The Current Normal – Edmonton Riverdale (Part 2)

This post is for Bernie, who quite correctly expressed disappointment that my previous Riverdale post did not include photos of any of the houses in the area. While it has much the same prose preamble describing the area, I have added a few things and the photos are vastly different. We spent more time wandering the streets, looking at the mix of old and new homes and in the process we developed a new appreciation for the area.

Photos from our July 2/20 walk.

Edmonton’s Riverdale, not Archie’s, is a river valley neighbourhood, just East of downtown. It is bounded on East and South by the North Saskatchewan River with other boundaries abutting the Boyle Street neighbourhood and Grierson Road. It is represented by the Riverdale Community League, formed in 1920 and was once home to a blacksmith, sawmill and the J.B. Little brickyard (first kiln started in 1893). Power for these ventures was supplied from coal mined from the nearby river banks.

(Sources: Wikipedia and Edmonton City Archives)

On this trip, we learned that, it was the original industrial subdivision created at Fort Edmonton.

Today, the area is a quiet residential neighbourhood, with both modern and older homes. The area is essentially a low lying flood plain along the river and has been flooded on numerous occasions, throughout history, including being totally submerged in the great flood of 1915.

The house is not huge, but the fretwork on the gable end was too pretty to resist
Older classic two story home on our walk down into Riverdale
Cottonwood poplar fluff is everywhere right now. In places, there is enough fluff that kids can make fluff angels (like snow angels). Apparently, the fluff is heavier than usual this year, as these trees look on this time as a good time to propagate their species for survival
There are a few condo blocks in the area. This one was all decked out for Canada Day
This is a new build done very well to replicate the character of the area. While it has been here for a couple of years, the lawn and landscaping are not yet done. Money??
Vinyl siding was prevalent in the day some of these more modern homes were built
I love the look of this place, but not too sure about one garage door on each side of the entrance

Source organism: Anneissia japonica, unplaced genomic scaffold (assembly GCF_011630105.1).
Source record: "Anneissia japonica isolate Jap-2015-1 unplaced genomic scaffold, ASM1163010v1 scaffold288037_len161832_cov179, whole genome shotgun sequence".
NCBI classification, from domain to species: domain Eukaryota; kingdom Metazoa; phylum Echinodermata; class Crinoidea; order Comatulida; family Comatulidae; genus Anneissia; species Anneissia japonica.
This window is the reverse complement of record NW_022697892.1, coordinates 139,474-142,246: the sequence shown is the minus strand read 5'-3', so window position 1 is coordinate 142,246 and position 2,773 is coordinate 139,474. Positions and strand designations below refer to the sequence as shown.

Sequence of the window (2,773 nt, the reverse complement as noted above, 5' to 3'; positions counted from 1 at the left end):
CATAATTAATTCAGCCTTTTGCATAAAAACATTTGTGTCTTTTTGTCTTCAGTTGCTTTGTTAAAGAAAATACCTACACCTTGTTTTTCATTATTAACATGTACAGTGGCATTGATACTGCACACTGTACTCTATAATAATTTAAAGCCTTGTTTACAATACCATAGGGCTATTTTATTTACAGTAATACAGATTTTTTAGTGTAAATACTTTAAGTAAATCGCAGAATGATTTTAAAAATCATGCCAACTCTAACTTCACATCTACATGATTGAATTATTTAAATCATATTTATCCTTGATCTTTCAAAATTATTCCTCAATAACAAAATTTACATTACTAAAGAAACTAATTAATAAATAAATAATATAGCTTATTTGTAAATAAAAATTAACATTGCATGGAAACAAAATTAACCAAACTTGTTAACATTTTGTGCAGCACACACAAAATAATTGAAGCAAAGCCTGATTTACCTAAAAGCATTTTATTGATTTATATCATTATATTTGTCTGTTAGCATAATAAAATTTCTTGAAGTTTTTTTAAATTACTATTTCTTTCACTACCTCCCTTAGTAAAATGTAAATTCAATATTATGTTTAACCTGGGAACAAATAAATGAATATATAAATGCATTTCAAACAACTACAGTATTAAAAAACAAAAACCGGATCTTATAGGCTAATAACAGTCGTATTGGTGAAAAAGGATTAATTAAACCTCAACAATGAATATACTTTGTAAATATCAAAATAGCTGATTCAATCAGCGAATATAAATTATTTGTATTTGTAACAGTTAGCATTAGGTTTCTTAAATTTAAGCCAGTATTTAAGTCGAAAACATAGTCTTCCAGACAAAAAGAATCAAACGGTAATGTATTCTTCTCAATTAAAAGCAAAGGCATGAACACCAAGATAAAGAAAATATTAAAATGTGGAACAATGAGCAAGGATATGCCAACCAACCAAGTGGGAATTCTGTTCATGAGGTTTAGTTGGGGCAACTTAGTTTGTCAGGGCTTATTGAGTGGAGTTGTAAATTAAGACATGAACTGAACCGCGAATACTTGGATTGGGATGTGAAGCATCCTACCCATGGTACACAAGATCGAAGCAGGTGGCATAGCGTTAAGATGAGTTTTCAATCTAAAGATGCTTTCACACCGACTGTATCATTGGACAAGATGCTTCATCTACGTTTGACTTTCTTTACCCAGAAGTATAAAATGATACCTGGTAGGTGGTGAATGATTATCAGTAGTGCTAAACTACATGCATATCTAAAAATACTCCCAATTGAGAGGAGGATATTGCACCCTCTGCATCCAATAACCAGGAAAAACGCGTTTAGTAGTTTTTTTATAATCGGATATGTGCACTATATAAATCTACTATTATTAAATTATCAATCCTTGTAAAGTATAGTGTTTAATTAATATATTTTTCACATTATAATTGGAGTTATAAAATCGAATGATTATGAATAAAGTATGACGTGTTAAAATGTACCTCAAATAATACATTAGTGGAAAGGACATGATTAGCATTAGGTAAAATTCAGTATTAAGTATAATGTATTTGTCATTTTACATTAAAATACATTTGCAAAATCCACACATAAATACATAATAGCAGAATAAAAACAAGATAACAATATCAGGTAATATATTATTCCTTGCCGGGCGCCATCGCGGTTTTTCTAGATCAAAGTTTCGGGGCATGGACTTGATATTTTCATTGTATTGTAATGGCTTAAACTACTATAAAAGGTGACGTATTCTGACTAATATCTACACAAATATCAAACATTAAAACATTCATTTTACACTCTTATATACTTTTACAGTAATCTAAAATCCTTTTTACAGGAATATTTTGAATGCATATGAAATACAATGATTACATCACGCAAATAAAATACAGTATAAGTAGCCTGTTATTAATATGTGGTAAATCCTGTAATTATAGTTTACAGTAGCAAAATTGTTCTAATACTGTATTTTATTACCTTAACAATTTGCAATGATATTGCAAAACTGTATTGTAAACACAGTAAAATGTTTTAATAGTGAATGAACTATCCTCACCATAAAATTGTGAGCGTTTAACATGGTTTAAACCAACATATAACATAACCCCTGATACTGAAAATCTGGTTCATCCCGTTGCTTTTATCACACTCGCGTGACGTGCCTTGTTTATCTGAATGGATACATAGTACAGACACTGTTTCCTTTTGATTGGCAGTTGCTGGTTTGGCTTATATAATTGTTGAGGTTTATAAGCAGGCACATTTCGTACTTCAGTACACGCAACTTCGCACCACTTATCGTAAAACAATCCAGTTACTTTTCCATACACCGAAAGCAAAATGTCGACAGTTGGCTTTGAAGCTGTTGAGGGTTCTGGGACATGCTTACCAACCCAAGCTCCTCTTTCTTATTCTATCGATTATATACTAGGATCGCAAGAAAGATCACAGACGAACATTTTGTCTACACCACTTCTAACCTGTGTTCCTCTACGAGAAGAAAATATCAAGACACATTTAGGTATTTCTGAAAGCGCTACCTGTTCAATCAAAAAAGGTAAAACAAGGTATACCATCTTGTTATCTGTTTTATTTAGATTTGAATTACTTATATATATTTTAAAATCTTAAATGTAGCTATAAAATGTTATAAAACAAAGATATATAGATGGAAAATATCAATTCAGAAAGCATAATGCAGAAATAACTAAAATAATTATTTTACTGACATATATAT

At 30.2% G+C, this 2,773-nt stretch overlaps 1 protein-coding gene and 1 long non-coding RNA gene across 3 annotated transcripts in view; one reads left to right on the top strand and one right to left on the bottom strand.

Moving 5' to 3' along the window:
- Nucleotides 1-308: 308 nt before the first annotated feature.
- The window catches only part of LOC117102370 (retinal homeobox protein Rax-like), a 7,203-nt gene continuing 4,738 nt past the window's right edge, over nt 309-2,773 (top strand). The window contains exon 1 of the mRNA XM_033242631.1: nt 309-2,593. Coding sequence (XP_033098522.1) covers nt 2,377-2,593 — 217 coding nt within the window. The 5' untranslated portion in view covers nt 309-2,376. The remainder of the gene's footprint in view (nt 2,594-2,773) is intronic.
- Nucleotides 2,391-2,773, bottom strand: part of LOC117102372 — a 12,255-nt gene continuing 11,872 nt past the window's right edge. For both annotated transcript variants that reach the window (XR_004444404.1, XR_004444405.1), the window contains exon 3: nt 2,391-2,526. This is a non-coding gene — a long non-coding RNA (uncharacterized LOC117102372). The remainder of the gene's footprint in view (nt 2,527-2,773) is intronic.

Some of the first more modern homes built in Riverdale
nowhere near an ocean, but there were some driftwood accents on a few homes in the area
classic original bungalow with huge yard
This one may be a bit too modern for me
I could not resist this gate. Wow.
another new version of an old classic
many homeowners hire a service to take care of their landscaping—now, why did I not think of that?
this original has had a bit of work done to it
Another original – likely a post war bungalow
a little Mediterranean flair here
Modern homes – the Riverdale area is unaffordable for average folk
Even the weeds are pretty here
Miss Janet Harley, was the perfect image of the old fashioned school marm. She was principal at Riverdale for 10 years, ending in 1940 and taught for 65 of her 81 years
Riverdale School – the first school here opened in a temporary building in 1913. This building, still in use, served its first classes in the 1924-25 school year.
It seems anything goes in the area. This home is very architecturally modern and well landscaped
New home built in a more classical style
One of the original homes in the area, before it became popular
Due to Covid 19, the city has been doing less turf maintenance, as they are now cash strapped. This stair could use a bit of tidying.
One last look at Riverdale community from the top of the river bank.

11 thoughts on “The Current Normal – Edmonton Riverdale (Part 2)

  1. It’s always nice to meander through old sections of town – looking at the different styles of homes. I particularly like looking at the gardens – to get inspiration. Nice photos Allan

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    1. Thanks Ann. Agreed, some of the landscaping was just gorgeous. Other older homes were kind of left more natural. Everything was so lush after all our rain. Thanks for reading and commenting. Allan

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  2. Now that’s an awesome tour! A very eclectic style in that area. I,of course, love the actual old ones best but there are a couple of decent infills. My fav — the blue cottage with the huge front yard.

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    1. Yes, it has been interesting to watch the development from the 1980/90s vinyl siding phase to the 2000/10 stucco and brick. The brick houses are nice. I like the blue one with the big yard as well. It has character. I still have a post in the hoper for the Old Glenora area, which will show you some heritage houses from that area. Thanks for reading Bernie. Allan

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      1. Oh I can’t wait to see the Old Glenora houses.
        This Riverdale area built on a flood plane and that new infill housing with the ugly sunken garage. I often wonder how these people can complain when their houses flood?

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      2. Yup, even the apartment/condo blocks have underground parking garages. People want what they want, despite geological evidence countering their plans. In one area of Edmonton, the City warned residents not to build along the river bank due to unstable soil on the high bank. They built anyway, including an in ground swimming pool. Then, when the bank gave way causing 5 or 6 homes to slide down the bank and making another few unlivable, they sued the city. Hmmmm.

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